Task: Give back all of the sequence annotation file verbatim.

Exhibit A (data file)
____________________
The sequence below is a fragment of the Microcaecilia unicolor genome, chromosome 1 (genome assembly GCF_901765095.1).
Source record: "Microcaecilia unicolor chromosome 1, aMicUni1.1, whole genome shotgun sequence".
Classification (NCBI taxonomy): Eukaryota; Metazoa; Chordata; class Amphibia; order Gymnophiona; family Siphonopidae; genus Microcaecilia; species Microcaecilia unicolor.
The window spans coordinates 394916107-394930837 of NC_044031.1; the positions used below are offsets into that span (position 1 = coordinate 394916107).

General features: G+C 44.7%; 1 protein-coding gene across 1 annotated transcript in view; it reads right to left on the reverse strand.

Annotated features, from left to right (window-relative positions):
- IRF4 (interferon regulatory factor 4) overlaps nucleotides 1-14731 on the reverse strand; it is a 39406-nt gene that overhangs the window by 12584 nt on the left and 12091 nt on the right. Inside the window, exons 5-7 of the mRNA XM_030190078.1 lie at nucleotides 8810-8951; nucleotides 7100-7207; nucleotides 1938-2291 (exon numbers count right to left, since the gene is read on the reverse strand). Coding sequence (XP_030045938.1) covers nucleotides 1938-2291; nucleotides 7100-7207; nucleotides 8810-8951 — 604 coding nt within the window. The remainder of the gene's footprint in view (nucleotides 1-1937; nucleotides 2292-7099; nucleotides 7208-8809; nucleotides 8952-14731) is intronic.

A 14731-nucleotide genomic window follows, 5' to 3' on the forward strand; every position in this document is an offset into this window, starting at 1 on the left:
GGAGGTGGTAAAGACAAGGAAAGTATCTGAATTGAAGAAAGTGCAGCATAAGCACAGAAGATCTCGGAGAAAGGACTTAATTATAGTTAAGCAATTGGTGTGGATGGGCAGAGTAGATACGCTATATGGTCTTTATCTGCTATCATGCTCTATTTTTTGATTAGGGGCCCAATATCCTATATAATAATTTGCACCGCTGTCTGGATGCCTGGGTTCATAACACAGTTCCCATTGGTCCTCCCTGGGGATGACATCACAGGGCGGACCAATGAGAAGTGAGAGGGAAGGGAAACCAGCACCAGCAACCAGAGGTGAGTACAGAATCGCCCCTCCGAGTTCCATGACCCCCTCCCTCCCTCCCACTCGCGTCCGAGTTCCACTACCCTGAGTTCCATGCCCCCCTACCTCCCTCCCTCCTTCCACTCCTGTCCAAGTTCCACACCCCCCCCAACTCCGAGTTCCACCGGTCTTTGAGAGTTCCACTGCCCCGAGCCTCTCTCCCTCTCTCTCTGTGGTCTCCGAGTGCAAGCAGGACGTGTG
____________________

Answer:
The sequence below is a fragment of the Microcaecilia unicolor genome, chromosome 1 (genome assembly GCF_901765095.1).
Source record: "Microcaecilia unicolor chromosome 1, aMicUni1.1, whole genome shotgun sequence".
Classification (NCBI taxonomy): Eukaryota; Metazoa; Chordata; class Amphibia; order Gymnophiona; family Siphonopidae; genus Microcaecilia; species Microcaecilia unicolor.
The window spans coordinates 394916107-394930837 of NC_044031.1; the positions used below are offsets into that span (position 1 = coordinate 394916107).

General features: G+C 44.7%; 1 protein-coding gene across 1 annotated transcript in view; it reads right to left on the reverse strand.

Annotated features, from left to right (window-relative positions):
- IRF4 (interferon regulatory factor 4) overlaps nucleotides 1-14731 on the reverse strand; it is a 39406-nt gene that overhangs the window by 12584 nt on the left and 12091 nt on the right. Inside the window, exons 5-7 of the mRNA XM_030190078.1 lie at nucleotides 8810-8951; nucleotides 7100-7207; nucleotides 1938-2291 (exon numbers count right to left, since the gene is read on the reverse strand). Coding sequence (XP_030045938.1) covers nucleotides 1938-2291; nucleotides 7100-7207; nucleotides 8810-8951 — 604 coding nt within the window. The remainder of the gene's footprint in view (nucleotides 1-1937; nucleotides 2292-7099; nucleotides 7208-8809; nucleotides 8952-14731) is intronic.

A 14731-nucleotide genomic window follows, 5' to 3' on the forward strand; every position in this document is an offset into this window, starting at 1 on the left:
GGAGGTGGTAAAGACAAGGAAAGTATCTGAATTGAAGAAAGTGCAGCATAAGCACAGAAGATCTCGGAGAAAGGACTTAATTATAGTTAAGCAATTGGTGTGGATGGGCAGAGTAGATACGCTATATGGTCTTTATCTGCTATCATGCTCTATTTTTTGATTAGGGGCCCAATATCCTATATAATAATTTGCACCGCTGTCTGGATGCCTGGGTTCATAACACAGTTCCCATTGGTCCTCCCTGGGGATGACATCACAGGGCGGACCAATGAGAAGTGAGAGGGAAGGGAAACCAGCACCAGCAACCAGAGGTGAGTACAGAATCGCCCCTCCGAGTTCCATGACCCCCTCCCTCCCTCCCACTCGCGTCCGAGTTCCACTACCCTGAGTTCCATGCCCCCCTACCTCCCTCCCTCCTTCCACTCCTGTCCAAGTTCCACACCCCCCCCAACTCCGAGTTCCACCGGTCTTTGAGAGTTCCACTGCCCCGAGCCTCTCTCCCTCTCTCTCTGTGGTCTCCGAGTGCAAGCAGGACGTGTG